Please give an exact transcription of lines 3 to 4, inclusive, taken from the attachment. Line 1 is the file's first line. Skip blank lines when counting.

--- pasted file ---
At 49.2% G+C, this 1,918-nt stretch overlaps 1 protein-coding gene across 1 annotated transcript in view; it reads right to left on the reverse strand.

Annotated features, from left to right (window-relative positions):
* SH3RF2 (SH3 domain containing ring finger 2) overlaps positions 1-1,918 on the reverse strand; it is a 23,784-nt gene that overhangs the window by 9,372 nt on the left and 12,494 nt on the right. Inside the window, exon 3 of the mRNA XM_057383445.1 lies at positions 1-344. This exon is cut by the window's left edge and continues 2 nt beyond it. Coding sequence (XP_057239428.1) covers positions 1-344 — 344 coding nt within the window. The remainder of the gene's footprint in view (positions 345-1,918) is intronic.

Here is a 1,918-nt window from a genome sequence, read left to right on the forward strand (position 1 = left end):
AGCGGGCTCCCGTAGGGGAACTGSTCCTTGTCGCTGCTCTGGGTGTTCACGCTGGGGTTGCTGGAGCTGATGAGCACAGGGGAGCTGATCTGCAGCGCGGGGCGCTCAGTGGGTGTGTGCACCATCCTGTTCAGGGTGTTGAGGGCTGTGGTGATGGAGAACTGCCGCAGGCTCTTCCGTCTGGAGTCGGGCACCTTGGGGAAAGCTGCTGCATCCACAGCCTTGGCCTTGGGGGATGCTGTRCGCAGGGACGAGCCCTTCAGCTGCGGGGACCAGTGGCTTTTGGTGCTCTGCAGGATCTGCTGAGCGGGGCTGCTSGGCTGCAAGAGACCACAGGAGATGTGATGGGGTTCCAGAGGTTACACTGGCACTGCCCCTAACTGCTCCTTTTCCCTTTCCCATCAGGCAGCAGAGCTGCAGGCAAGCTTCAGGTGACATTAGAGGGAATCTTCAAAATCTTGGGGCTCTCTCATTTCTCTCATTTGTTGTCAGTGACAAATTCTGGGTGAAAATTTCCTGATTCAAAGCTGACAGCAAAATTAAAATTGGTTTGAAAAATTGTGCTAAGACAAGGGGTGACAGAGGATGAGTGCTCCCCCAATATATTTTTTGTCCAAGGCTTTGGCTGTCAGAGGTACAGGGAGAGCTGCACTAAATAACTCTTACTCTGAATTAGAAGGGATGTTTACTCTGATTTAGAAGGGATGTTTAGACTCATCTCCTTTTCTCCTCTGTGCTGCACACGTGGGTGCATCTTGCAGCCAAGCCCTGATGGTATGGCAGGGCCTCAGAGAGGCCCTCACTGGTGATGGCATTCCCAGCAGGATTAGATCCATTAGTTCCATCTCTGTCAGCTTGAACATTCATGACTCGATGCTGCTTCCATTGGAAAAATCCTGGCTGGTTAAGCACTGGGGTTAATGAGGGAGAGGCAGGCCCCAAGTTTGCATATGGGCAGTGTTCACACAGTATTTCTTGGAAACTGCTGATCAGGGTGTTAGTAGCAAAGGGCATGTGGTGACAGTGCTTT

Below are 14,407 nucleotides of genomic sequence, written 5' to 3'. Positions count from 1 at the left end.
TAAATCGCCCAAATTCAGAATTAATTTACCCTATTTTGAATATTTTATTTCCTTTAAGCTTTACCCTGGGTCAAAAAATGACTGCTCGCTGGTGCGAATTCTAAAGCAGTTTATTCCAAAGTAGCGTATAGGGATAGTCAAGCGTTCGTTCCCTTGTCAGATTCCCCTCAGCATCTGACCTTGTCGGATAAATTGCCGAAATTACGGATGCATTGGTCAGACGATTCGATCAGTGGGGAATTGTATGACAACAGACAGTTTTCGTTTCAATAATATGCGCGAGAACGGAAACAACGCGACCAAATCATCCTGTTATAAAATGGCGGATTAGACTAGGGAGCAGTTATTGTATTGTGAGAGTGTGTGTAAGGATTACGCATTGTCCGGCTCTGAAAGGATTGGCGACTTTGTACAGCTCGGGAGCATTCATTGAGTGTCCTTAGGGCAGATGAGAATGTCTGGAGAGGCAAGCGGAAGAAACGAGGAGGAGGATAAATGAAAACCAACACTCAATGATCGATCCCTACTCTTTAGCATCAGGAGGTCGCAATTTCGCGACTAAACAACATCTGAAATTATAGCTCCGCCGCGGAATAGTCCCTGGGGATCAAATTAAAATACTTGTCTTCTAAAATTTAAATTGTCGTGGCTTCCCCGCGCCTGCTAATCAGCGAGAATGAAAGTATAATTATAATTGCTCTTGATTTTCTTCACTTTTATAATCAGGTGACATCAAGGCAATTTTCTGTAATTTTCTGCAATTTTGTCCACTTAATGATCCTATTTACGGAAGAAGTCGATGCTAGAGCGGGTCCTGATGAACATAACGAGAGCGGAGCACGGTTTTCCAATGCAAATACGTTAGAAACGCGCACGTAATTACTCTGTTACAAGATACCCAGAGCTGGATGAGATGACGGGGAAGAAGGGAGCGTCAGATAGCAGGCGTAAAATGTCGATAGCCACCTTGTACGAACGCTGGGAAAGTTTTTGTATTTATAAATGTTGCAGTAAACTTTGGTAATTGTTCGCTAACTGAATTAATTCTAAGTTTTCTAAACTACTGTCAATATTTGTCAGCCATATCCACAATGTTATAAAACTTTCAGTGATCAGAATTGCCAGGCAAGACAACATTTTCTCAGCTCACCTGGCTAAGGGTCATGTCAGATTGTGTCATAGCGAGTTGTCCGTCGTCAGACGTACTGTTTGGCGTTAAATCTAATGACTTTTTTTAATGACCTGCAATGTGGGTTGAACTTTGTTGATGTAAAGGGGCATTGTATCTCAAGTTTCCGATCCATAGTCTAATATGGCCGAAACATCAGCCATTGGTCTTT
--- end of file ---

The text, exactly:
* SH3RF2 (SH3 domain containing ring finger 2) overlaps positions 1-1,918 on the reverse strand; it is a 23,784-nt gene that overhangs the window by 9,372 nt on the left and 12,494 nt on the right. Inside the window, exon 3 of the mRNA XM_057383445.1 lies at positions 1-344. This exon is cut by the window's left edge and continues 2 nt beyond it. Coding sequence (XP_057239428.1) covers positions 1-344 — 344 coding nt within the window. The remainder of the gene's footprint in view (positions 345-1,918) is intronic.

Here is a 1,918-nt window from a genome sequence, read left to right on the forward strand (position 1 = left end):